Getting older has its perks. Wisdom. Unlimited half naps. Smaller indoor buns can see lifespans into their teens, and even larger household rabbits can push 10 years or more. But with age comes some pesky rites of passage. Most rabbits over six years of age have arthritis to some degree, but younger rabbits aren’t immune to sore, inflamed joints, either. Injuries and certain disabilities can cause early-onset arthritis too. Unfortunately, arthritis can’t be cured but it can be managed.
Symptoms of Arthritis in Rabbits
Arthritis is painful inflammation of the joints. Arthritis commonly comes about due to age, but can also result from obesity, previous injury to the leg or joint, genetics, or even bacterial infections. Symptoms will differ from rabbit to rabbit, but some common signs include the following:
- Limping or favoring one leg
- Wobbling/balance issues
- Stiffness or slower than usual movement
- Not eating caecotrophs directly from the rear
- Trouble getting up from a lying/sitting position
- Hesitation getting into or out of the litter box
- Withdrawn or out-of-character behavior (due to pain)
Treatment for Arthritis
A vet visit is the best first step when arthritis is suspected. Your exotic veterinarian may take X-rays, test your rabbit’s mobility, and evaluate his pain level. They might recommend long-term supplements, like glucosamine, and a bunny-safe prescription pain medication, like meloxicam. While arthritis can’t be reversed, you can take additional steps at home to slow its progression and control pain.
- Restrict movement and activity. Instead of allowing unlimited access to the entire home, a rabbit with arthritis may benefit from a smaller exercise area – at least at first. This will prevent additional damage to the joints until his symptoms are under control. Once your rabbit is responding to treatment, you can encourage gentle exercise, stretching, and even massage and physical therapy.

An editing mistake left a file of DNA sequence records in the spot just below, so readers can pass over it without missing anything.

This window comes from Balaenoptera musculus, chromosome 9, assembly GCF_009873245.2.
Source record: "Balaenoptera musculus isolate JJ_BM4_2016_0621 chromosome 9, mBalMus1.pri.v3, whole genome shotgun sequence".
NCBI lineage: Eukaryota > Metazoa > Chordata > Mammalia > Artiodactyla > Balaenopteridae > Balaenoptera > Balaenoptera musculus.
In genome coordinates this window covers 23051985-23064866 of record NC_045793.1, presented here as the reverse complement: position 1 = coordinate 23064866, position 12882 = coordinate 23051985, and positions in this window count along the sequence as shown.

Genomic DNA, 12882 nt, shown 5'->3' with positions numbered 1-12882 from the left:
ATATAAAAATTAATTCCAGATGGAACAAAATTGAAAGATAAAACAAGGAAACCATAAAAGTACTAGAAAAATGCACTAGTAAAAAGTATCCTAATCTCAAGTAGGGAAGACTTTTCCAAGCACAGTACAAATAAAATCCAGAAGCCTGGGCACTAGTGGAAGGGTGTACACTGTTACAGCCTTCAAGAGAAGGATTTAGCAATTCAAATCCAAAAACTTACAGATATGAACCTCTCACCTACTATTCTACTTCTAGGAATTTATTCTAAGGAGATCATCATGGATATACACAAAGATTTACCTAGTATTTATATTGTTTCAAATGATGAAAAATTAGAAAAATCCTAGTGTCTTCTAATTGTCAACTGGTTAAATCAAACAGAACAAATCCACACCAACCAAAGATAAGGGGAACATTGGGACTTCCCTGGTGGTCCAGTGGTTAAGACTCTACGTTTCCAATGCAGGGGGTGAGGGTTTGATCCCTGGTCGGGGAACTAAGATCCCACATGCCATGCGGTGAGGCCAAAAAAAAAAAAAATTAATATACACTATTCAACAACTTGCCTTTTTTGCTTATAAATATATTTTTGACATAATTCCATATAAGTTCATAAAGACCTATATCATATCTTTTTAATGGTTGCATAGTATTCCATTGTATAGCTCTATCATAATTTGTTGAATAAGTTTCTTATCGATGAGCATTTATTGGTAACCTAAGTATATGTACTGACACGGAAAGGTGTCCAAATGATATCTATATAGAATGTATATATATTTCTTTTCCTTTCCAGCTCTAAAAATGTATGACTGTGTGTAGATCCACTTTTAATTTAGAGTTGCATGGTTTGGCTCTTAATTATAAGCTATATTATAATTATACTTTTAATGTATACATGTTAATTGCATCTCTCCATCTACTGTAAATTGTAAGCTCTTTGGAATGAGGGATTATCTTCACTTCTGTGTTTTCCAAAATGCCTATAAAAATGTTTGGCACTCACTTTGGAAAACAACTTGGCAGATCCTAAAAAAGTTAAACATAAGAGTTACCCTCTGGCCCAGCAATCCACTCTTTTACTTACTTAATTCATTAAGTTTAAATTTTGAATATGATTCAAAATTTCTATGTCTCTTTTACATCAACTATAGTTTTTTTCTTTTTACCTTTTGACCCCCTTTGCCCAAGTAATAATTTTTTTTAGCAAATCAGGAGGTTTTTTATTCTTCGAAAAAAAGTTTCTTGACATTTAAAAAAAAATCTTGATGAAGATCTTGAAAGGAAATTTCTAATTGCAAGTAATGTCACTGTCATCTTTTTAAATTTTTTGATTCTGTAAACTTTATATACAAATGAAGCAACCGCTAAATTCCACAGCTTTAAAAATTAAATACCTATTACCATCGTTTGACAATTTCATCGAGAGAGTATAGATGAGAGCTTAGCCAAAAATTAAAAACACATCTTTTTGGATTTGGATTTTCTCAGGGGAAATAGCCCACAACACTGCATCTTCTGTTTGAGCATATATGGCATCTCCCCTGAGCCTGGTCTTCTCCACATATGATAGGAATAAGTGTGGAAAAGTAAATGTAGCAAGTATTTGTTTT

- Provide an easy-access litter box. For a rabbit with arthritis, tall walls can cause pain getting in and out. Cut out one of the walls or use a litter box with shorter sides to make things easier on your rabbit and prevent them from rejecting the litter box. Bonus points for using extra-soft bedding for your rabbit litter.
- Offer a heating pad. Giving your rabbit the option of resting on a heating pad is especially useful in cold weather (which can worsen symptoms for some rabbits with arthritis) but is a great way to increase circulation all year. Don’t force your rabbit to use a heating pad, as you certainly don’t want them to overheat. Many will quickly realize warmth’s joint-soothing power all on their own.
- Maintain a healthy weight. Overweight rabbits don’t move around as much as they should, which can decrease overall mobility. Extra weight puts unnecessary pressure on already inflamed joints and wears down cartilage. Light exercise (play!) and a healthy, balanced diet should keep your bun slim and trim.
Arthritis can be a pain, and many seasoned buns will face creaky joints at some point in their lives. But don’t fret; there are plenty of easy steps you can take at home and with your vet to keep your rabbit comfortable throughout his golden years.